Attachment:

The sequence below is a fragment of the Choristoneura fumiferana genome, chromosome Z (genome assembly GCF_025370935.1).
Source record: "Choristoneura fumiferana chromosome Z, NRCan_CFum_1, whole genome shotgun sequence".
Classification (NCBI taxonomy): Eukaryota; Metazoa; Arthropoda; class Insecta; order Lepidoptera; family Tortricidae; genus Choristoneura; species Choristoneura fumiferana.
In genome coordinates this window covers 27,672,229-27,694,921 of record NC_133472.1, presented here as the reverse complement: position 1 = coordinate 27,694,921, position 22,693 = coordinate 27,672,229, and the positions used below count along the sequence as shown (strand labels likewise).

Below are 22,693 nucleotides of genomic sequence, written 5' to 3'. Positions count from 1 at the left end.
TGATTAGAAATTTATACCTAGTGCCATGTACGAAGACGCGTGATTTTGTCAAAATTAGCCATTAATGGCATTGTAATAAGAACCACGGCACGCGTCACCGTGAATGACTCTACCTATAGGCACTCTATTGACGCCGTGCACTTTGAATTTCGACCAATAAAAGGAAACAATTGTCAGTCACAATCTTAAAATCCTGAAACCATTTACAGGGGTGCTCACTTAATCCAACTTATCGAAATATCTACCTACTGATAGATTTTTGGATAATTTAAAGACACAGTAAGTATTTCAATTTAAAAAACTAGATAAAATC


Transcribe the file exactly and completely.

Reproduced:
The sequence below is a fragment of the Choristoneura fumiferana genome, chromosome Z (genome assembly GCF_025370935.1).
Source record: "Choristoneura fumiferana chromosome Z, NRCan_CFum_1, whole genome shotgun sequence".
Classification (NCBI taxonomy): Eukaryota; Metazoa; Arthropoda; class Insecta; order Lepidoptera; family Tortricidae; genus Choristoneura; species Choristoneura fumiferana.
In genome coordinates this window covers 27,672,229-27,694,921 of record NC_133472.1, presented here as the reverse complement: position 1 = coordinate 27,694,921, position 22,693 = coordinate 27,672,229, and the positions used below count along the sequence as shown (strand labels likewise).

Below are 22,693 nucleotides of genomic sequence, written 5' to 3'. Positions count from 1 at the left end.
TGATTAGAAATTTATACCTAGTGCCATGTACGAAGACGCGTGATTTTGTCAAAATTAGCCATTAATGGCATTGTAATAAGAACCACGGCACGCGTCACCGTGAATGACTCTACCTATAGGCACTCTATTGACGCCGTGCACTTTGAATTTCGACCAATAAAAGGAAACAATTGTCAGTCACAATCTTAAAATCCTGAAACCATTTACAGGGGTGCTCACTTAATCCAACTTATCGAAATATCTACCTACTGATAGATTTTTGGATAATTTAAAGACACAGTAAGTATTTCAATTTAAAAAACTAGATAAAATC